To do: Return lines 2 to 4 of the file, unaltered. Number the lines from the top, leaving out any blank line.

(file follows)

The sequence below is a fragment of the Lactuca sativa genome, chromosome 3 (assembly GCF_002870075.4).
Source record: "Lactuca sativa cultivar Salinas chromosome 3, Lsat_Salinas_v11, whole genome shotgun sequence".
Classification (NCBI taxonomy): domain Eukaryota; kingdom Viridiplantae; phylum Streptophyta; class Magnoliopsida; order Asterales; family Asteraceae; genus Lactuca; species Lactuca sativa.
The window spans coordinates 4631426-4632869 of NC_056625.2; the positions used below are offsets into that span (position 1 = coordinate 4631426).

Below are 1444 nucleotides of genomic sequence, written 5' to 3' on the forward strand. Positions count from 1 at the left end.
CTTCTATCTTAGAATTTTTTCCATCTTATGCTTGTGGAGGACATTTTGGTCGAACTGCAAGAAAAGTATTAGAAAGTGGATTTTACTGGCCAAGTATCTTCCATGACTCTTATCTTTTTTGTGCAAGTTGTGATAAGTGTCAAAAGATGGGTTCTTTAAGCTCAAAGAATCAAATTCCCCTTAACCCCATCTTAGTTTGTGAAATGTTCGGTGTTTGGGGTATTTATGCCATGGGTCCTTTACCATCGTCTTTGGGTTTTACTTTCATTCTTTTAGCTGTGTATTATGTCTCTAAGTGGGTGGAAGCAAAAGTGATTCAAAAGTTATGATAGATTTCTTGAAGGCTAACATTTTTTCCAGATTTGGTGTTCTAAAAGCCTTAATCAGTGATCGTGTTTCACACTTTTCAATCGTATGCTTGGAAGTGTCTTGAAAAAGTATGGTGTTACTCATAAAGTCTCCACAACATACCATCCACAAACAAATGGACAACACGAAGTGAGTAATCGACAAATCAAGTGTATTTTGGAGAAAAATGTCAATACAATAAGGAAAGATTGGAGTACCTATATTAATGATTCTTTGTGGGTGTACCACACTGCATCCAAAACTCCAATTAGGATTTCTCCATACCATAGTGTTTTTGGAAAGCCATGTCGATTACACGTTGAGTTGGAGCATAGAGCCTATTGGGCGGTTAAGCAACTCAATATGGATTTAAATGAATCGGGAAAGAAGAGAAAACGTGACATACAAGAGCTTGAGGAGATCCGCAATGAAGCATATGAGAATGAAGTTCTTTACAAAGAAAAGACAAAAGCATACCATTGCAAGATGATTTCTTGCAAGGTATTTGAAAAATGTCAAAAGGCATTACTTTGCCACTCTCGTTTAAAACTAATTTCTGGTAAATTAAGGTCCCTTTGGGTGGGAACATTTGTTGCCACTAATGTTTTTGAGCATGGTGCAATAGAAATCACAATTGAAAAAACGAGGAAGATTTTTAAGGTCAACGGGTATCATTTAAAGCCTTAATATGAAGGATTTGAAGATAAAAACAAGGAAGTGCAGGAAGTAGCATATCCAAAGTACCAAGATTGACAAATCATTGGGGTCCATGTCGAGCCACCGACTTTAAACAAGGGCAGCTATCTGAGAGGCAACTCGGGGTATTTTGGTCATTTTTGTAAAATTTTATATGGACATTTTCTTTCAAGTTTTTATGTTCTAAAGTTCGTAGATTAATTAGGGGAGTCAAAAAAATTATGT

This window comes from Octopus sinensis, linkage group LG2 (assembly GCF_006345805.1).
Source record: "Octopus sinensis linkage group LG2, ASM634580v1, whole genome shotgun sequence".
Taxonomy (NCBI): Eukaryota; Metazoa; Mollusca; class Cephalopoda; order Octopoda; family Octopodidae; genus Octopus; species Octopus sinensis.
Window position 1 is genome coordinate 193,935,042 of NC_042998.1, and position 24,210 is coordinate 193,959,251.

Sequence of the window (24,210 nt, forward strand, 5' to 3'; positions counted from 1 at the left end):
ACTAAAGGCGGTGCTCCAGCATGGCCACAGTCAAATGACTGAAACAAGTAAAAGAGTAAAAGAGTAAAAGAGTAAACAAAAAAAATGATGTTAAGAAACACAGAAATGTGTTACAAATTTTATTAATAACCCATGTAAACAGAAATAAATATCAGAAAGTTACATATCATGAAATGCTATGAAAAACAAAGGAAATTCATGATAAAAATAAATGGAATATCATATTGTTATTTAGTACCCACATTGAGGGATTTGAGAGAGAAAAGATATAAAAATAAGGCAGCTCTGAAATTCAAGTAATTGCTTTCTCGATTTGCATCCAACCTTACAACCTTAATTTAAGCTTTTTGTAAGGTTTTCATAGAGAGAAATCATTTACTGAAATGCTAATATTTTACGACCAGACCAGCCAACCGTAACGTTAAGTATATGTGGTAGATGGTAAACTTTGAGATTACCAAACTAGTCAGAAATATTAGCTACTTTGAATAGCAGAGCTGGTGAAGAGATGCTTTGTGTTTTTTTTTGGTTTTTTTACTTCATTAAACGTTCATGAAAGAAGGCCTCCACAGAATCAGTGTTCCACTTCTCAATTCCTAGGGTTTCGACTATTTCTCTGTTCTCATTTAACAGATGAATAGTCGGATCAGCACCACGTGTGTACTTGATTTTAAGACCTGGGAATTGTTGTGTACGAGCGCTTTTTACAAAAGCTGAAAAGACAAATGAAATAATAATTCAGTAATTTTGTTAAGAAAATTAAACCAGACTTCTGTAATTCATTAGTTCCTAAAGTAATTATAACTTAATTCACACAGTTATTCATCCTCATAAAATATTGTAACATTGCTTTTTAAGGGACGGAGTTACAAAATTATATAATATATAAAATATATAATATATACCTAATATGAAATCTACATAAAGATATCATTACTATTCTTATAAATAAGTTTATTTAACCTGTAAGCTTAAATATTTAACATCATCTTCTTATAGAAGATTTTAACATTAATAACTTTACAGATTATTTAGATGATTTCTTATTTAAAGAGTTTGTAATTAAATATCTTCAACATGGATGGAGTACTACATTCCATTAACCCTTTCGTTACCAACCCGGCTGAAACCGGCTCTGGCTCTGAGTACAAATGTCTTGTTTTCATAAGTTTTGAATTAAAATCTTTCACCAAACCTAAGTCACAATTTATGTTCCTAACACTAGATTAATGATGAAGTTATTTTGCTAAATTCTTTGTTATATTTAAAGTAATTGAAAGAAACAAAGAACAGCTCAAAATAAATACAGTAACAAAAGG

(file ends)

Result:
Source record: "Lactuca sativa cultivar Salinas chromosome 3, Lsat_Salinas_v11, whole genome shotgun sequence".
Classification (NCBI taxonomy): domain Eukaryota; kingdom Viridiplantae; phylum Streptophyta; class Magnoliopsida; order Asterales; family Asteraceae; genus Lactuca; species Lactuca sativa.
The window spans coordinates 4631426-4632869 of NC_056625.2; the positions used below are offsets into that span (position 1 = coordinate 4631426).